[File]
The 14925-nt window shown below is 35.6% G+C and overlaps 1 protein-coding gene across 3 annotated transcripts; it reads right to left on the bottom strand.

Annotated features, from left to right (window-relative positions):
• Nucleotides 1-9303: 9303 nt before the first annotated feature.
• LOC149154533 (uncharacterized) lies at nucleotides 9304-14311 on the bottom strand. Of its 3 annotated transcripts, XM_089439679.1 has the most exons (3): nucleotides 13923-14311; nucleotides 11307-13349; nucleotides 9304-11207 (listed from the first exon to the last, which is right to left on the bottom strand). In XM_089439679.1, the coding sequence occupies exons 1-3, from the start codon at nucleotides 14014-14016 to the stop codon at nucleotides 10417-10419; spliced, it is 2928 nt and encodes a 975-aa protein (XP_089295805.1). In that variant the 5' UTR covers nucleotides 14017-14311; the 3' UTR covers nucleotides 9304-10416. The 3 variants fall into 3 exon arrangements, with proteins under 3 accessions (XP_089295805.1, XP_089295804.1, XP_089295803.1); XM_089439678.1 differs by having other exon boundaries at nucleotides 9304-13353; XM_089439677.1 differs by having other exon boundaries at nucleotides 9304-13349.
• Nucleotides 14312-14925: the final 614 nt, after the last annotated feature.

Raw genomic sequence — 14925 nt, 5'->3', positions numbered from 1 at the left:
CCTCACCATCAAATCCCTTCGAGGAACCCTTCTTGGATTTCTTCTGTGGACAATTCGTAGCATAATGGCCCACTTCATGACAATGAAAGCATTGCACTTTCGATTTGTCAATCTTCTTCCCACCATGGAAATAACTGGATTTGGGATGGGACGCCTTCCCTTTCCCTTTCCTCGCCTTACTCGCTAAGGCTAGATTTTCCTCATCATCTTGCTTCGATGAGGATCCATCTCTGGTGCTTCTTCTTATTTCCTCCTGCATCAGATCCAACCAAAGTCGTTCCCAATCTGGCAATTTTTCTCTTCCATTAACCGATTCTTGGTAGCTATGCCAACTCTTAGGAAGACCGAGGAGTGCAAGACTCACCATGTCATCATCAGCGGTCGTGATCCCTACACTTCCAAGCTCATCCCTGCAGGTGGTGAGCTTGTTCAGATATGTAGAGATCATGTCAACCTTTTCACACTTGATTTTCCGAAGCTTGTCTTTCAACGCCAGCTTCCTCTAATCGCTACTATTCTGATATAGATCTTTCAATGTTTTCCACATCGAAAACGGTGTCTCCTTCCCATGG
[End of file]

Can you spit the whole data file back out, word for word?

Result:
The 14925-nt window shown below is 35.6% G+C and overlaps 1 protein-coding gene across 3 annotated transcripts; it reads right to left on the bottom strand.

Annotated features, from left to right (window-relative positions):
• Nucleotides 1-9303: 9303 nt before the first annotated feature.
• LOC149154533 (uncharacterized) lies at nucleotides 9304-14311 on the bottom strand. Of its 3 annotated transcripts, XM_089439679.1 has the most exons (3): nucleotides 13923-14311; nucleotides 11307-13349; nucleotides 9304-11207 (listed from the first exon to the last, which is right to left on the bottom strand). In XM_089439679.1, the coding sequence occupies exons 1-3, from the start codon at nucleotides 14014-14016 to the stop codon at nucleotides 10417-10419; spliced, it is 2928 nt and encodes a 975-aa protein (XP_089295805.1). In that variant the 5' UTR covers nucleotides 14017-14311; the 3' UTR covers nucleotides 9304-10416. The 3 variants fall into 3 exon arrangements, with proteins under 3 accessions (XP_089295805.1, XP_089295804.1, XP_089295803.1); XM_089439678.1 differs by having other exon boundaries at nucleotides 9304-13353; XM_089439677.1 differs by having other exon boundaries at nucleotides 9304-13349.
• Nucleotides 14312-14925: the final 614 nt, after the last annotated feature.

Raw genomic sequence — 14925 nt, 5'->3', positions numbered from 1 at the left:
CCTCACCATCAAATCCCTTCGAGGAACCCTTCTTGGATTTCTTCTGTGGACAATTCGTAGCATAATGGCCCACTTCATGACAATGAAAGCATTGCACTTTCGATTTGTCAATCTTCTTCCCACCATGGAAATAACTGGATTTGGGATGGGACGCCTTCCCTTTCCCTTTCCTCGCCTTACTCGCTAAGGCTAGATTTTCCTCATCATCTTGCTTCGATGAGGATCCATCTCTGGTGCTTCTTCTTATTTCCTCCTGCATCAGATCCAACCAAAGTCGTTCCCAATCTGGCAATTTTTCTCTTCCATTAACCGATTCTTGGTAGCTATGCCAACTCTTAGGAAGACCGAGGAGTGCAAGACTCACCATGTCATCATCAGCGGTCGTGATCCCTACACTTCCAAGCTCATCCCTGCAGGTGGTGAGCTTGTTCAGATATGTAGAGATCATGTCAACCTTTTCACACTTGATTTTCCGAAGCTTGTCTTTCAACGCCAGCTTCCTCTAATCGCTACTATTCTGATATAGATCTTTCAATGTTTTCCACATCGAAAACGGTGTCTCCTTCCCATGG